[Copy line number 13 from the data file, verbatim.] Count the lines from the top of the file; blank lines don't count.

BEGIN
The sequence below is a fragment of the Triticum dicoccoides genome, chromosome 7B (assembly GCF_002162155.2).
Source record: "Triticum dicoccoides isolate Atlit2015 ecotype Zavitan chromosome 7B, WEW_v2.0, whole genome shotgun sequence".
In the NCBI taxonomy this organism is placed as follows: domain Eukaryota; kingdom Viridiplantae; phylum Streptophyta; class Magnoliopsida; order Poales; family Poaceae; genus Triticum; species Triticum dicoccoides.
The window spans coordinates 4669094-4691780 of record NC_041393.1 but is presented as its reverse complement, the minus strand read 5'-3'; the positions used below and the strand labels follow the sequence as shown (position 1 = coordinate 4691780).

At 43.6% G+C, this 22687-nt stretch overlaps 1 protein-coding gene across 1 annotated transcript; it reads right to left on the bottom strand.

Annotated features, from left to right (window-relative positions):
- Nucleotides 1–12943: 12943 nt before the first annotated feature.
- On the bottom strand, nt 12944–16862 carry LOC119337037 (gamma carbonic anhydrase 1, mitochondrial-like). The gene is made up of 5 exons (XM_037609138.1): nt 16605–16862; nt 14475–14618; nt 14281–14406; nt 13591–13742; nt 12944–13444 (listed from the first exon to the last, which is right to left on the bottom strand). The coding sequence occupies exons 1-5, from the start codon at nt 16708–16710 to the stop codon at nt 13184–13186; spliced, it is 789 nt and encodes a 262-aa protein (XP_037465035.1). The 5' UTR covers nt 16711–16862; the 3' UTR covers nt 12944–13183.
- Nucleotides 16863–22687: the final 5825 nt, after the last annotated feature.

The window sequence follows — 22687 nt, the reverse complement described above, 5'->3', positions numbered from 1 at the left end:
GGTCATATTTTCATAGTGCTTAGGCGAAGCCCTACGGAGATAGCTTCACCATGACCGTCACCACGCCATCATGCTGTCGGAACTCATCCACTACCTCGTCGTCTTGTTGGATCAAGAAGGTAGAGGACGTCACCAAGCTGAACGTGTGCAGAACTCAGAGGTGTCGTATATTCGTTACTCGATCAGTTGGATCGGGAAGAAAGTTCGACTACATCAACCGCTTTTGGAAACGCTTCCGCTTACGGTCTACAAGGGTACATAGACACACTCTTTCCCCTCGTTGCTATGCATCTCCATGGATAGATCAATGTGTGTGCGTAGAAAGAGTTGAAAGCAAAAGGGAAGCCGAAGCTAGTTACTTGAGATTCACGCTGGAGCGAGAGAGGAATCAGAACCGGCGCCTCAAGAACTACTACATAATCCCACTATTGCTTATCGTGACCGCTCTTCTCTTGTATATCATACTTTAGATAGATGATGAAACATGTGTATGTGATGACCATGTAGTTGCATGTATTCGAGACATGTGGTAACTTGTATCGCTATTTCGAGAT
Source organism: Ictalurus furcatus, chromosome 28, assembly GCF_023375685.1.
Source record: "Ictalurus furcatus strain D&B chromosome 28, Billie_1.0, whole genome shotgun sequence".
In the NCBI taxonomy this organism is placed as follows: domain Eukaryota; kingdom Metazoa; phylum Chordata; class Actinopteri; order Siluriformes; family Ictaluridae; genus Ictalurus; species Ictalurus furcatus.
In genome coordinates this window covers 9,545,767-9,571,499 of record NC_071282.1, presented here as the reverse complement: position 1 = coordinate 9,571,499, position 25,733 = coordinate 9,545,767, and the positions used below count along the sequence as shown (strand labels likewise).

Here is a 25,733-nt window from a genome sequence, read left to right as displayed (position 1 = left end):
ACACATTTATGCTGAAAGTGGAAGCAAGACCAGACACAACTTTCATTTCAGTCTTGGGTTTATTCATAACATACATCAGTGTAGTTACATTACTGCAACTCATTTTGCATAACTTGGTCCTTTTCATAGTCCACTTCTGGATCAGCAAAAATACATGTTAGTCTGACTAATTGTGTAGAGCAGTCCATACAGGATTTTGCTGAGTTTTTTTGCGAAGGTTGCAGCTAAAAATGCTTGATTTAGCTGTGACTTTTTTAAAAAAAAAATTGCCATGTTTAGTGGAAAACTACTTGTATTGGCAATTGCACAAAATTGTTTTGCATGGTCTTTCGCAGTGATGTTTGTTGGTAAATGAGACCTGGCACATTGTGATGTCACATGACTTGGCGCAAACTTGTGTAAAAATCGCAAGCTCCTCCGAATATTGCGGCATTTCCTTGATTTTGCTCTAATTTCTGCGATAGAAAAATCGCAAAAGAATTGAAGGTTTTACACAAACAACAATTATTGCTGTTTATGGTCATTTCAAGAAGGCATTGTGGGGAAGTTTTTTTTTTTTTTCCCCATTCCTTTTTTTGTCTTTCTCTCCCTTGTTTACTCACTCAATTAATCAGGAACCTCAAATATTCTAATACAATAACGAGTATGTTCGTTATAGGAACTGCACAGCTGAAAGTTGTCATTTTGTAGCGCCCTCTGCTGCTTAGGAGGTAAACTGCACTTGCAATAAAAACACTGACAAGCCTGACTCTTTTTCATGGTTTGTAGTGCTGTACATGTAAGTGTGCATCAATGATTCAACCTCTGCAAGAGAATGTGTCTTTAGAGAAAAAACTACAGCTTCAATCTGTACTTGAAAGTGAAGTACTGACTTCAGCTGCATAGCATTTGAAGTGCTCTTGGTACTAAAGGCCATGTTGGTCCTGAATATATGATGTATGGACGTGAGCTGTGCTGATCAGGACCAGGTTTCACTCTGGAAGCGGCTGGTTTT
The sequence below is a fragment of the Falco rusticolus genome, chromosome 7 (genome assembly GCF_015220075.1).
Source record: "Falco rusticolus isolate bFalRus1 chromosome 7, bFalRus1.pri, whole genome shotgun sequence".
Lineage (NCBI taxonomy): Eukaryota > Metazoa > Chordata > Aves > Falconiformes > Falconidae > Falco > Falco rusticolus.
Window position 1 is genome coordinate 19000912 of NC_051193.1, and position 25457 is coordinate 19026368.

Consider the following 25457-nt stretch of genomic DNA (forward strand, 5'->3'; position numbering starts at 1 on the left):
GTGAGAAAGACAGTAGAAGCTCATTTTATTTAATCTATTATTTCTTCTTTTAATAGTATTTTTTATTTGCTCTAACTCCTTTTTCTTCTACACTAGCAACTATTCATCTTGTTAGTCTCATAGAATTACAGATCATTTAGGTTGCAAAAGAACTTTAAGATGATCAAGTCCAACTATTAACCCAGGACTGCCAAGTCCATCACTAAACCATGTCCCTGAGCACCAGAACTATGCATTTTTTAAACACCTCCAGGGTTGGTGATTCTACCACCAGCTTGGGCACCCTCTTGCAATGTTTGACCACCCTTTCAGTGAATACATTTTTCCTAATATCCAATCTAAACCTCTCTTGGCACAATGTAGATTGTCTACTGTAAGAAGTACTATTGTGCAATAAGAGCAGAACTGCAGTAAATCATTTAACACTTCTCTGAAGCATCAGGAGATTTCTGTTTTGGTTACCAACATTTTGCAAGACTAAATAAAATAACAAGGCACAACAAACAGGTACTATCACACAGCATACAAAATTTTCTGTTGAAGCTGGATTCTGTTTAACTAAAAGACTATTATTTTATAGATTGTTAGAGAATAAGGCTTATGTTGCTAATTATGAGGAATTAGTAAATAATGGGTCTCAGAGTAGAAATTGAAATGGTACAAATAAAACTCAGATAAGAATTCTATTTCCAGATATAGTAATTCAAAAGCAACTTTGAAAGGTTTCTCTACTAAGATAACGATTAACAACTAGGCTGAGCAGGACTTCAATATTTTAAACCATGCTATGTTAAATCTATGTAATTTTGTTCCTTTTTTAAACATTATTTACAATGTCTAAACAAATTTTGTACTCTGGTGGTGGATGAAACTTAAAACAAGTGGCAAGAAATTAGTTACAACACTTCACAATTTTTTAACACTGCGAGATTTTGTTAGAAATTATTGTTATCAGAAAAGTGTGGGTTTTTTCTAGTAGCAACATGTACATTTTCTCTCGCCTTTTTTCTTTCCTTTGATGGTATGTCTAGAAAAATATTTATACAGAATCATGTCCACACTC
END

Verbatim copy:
Source record: "Ictalurus furcatus strain D&B chromosome 28, Billie_1.0, whole genome shotgun sequence".